We all have an image of someone choking, going puce, running around and gasping. That may be true for some people, but someone who has a complete blockage of their windpipe due to an obstruction, is likely to be silent and may struggle to get someone’s attention and alert them as to what it wrong.
As a nurse in critical care, I had to deal with people choking regularly because they already had swallowing difficulties, but choking is one of those emergencies that can rapidly lead to death if not handled swiftly. Choking is when food, a toy or another object is blocking the throat or windpipe making breathing difficult. If there is a complete blockage, the patient can’t cough or breathe at all and will rapidly deteriorate.
There are defined protocols and procedures to help someone who is choking, but what can you do, if it happens to you? Here is my DIY guide for how you can help yourself, and what you definitely shouldn’t do.
- Stay calm. If you panic, this will cause your throat to constrict further and make dislodging the object more difficult.
- If you can, try and clear your throat by coughing. If you have a partial blockage, this should be enough to clear the obstruction. Lean forward while you cough to let gravity assist the process.
- If you airway is completely blocked, you won’t be able to cough or make a sound and you need help from someone. Wherever you are, get the attention of someone immediately. DON’T do what a lot of people do in this terrifying situation, which is run to the loo. Choking on food often happens in restaurants and amazingly, people who choke feel embarrassed and want to hide away from the public space.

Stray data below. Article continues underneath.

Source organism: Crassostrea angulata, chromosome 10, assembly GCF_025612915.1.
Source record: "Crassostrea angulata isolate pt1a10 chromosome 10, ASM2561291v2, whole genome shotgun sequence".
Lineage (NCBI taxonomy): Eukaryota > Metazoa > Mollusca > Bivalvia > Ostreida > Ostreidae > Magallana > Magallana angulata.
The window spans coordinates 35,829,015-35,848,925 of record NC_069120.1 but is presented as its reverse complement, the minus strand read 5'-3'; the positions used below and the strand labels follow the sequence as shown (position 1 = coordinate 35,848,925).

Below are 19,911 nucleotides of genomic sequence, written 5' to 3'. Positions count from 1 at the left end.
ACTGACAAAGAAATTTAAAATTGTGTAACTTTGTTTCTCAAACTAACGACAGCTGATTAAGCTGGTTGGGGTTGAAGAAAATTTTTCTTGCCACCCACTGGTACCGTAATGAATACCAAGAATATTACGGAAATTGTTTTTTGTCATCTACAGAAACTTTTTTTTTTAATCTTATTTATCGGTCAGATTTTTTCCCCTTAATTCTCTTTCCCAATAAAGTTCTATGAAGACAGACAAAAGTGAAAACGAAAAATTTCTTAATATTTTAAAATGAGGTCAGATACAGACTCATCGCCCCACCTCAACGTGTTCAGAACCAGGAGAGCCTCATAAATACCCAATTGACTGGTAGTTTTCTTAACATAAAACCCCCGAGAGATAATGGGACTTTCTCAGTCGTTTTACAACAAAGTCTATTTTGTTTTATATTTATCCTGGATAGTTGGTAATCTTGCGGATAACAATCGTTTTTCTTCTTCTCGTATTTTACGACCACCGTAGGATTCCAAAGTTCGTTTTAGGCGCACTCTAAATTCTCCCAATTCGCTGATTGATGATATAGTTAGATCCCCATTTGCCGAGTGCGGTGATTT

- In my experience, children who have a complete blockage in their windpipe can go silent and freeze so you may not notice at all that they are choking. Their face will go red to purple and the blueish grey when their oxygen levels fall to a critical point – this can happen very quickly.
- If no one is around to help, you can perform the Heimlich manoeuvre on yourself. Put a bunched fist in the space just under your rib cage and your tummy button and use the other hand to push up and in sharply. In a J shaped motion. Otherwise, you can use the corner of a chair to exert force in this spot by pushing your body up against it.
- Don’t put your fingers into your mouth to try and remove the obstruction. Nine times out of ten, this makes the choking worse and lodges the obstruction more firmly in the windpipe.
- Obviously, prevention is better than cure. To avoid choking in the first place, avoid laughing and talking while chewing and swallowing food – a common reason for choking. An absolute no, is the game of throwing sweets and catching them in your mouth, that has led to fatalities.
- Anything that can fit through an empty loo roll has the potential to make you choke so there is no point in cutting your food into tiny pieces. Instead, chew food carefully and eat a little slower.
- Children are regularly admitted to A&E having choked on bits of burst party balloons, labels or pieces of tape. These are a serious choking hazard but very few parents realise that their children have put the flaps of plastic into their mouths. Another common reason for choking deaths is whole grapes which can wedge in the windpipe and become stuck as the breathing tube swells.
Free online course – how to help a choking adult, baby or child https://onlinefirstaid.com/our-courses/choking-free-sample-course/
Emma is also the founder of First Aid for Pets offering first aid training courses for your pets https://firstaidforpets.net/
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